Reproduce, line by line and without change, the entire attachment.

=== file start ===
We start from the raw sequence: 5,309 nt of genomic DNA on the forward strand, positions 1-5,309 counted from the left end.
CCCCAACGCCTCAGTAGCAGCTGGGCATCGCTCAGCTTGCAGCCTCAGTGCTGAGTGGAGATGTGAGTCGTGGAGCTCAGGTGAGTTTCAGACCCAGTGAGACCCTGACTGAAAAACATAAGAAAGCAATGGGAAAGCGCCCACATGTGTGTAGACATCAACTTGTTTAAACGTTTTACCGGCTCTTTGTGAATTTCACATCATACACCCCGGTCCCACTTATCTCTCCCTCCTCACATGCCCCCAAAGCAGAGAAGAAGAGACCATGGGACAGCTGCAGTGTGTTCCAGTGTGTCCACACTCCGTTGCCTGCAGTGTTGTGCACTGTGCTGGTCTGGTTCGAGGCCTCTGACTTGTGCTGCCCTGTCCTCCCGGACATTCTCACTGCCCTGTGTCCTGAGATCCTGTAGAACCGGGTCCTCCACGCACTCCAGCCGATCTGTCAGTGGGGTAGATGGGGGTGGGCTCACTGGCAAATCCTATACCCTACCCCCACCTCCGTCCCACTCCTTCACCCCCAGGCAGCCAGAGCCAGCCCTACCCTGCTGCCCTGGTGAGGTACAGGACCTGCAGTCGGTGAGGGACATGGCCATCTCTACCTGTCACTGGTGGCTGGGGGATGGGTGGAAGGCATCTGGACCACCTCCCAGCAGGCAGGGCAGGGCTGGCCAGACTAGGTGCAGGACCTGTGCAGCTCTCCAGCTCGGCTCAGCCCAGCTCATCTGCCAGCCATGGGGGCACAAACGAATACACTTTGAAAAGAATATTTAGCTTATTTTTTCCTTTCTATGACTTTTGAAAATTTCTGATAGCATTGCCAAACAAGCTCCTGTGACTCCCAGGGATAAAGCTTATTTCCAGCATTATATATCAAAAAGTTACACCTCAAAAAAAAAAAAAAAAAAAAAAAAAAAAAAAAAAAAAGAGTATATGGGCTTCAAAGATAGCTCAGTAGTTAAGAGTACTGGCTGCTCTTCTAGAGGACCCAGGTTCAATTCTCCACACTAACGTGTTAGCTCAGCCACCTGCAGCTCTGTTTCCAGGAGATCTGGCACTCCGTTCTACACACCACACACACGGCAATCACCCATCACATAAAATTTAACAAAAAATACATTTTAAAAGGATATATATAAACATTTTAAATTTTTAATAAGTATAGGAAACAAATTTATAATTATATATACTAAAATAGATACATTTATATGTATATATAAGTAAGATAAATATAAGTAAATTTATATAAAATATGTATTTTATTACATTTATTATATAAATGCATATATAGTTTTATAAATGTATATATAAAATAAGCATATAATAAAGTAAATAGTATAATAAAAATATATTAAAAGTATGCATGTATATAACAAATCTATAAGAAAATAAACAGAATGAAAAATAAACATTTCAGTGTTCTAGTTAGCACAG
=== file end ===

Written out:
We start from the raw sequence: 5,309 nt of genomic DNA on the forward strand, positions 1-5,309 counted from the left end.
CCCCAACGCCTCAGTAGCAGCTGGGCATCGCTCAGCTTGCAGCCTCAGTGCTGAGTGGAGATGTGAGTCGTGGAGCTCAGGTGAGTTTCAGACCCAGTGAGACCCTGACTGAAAAACATAAGAAAGCAATGGGAAAGCGCCCACATGTGTGTAGACATCAACTTGTTTAAACGTTTTACCGGCTCTTTGTGAATTTCACATCATACACCCCGGTCCCACTTATCTCTCCCTCCTCACATGCCCCCAAAGCAGAGAAGAAGAGACCATGGGACAGCTGCAGTGTGTTCCAGTGTGTCCACACTCCGTTGCCTGCAGTGTTGTGCACTGTGCTGGTCTGGTTCGAGGCCTCTGACTTGTGCTGCCCTGTCCTCCCGGACATTCTCACTGCCCTGTGTCCTGAGATCCTGTAGAACCGGGTCCTCCACGCACTCCAGCCGATCTGTCAGTGGGGTAGATGGGGGTGGGCTCACTGGCAAATCCTATACCCTACCCCCACCTCCGTCCCACTCCTTCACCCCCAGGCAGCCAGAGCCAGCCCTACCCTGCTGCCCTGGTGAGGTACAGGACCTGCAGTCGGTGAGGGACATGGCCATCTCTACCTGTCACTGGTGGCTGGGGGATGGGTGGAAGGCATCTGGACCACCTCCCAGCAGGCAGGGCAGGGCTGGCCAGACTAGGTGCAGGACCTGTGCAGCTCTCCAGCTCGGCTCAGCCCAGCTCATCTGCCAGCCATGGGGGCACAAACGAATACACTTTGAAAAGAATATTTAGCTTATTTTTTCCTTTCTATGACTTTTGAAAATTTCTGATAGCATTGCCAAACAAGCTCCTGTGACTCCCAGGGATAAAGCTTATTTCCAGCATTATATATCAAAAAGTTACACCTCAAAAAAAAAAAAAAAAAAAAAAAAAAAAAAAAAAAAAGAGTATATGGGCTTCAAAGATAGCTCAGTAGTTAAGAGTACTGGCTGCTCTTCTAGAGGACCCAGGTTCAATTCTCCACACTAACGTGTTAGCTCAGCCACCTGCAGCTCTGTTTCCAGGAGATCTGGCACTCCGTTCTACACACCACACACACGGCAATCACCCATCACATAAAATTTAACAAAAAATACATTTTAAAAGGATATATATAAACATTTTAAATTTTTAATAAGTATAGGAAACAAATTTATAATTATATATACTAAAATAGATACATTTATATGTATATATAAGTAAGATAAATATAAGTAAATTTATATAAAATATGTATTTTATTACATTTATTATATAAATGCATATATAGTTTTATAAATGTATATATAAAATAAGCATATAATAAAGTAAATAGTATAATAAAAATATATTAAAAGTATGCATGTATATAACAAATCTATAAGAAAATAAACAGAATGAAAAATAAACATTTCAGTGTTCTAGTTAGCACAG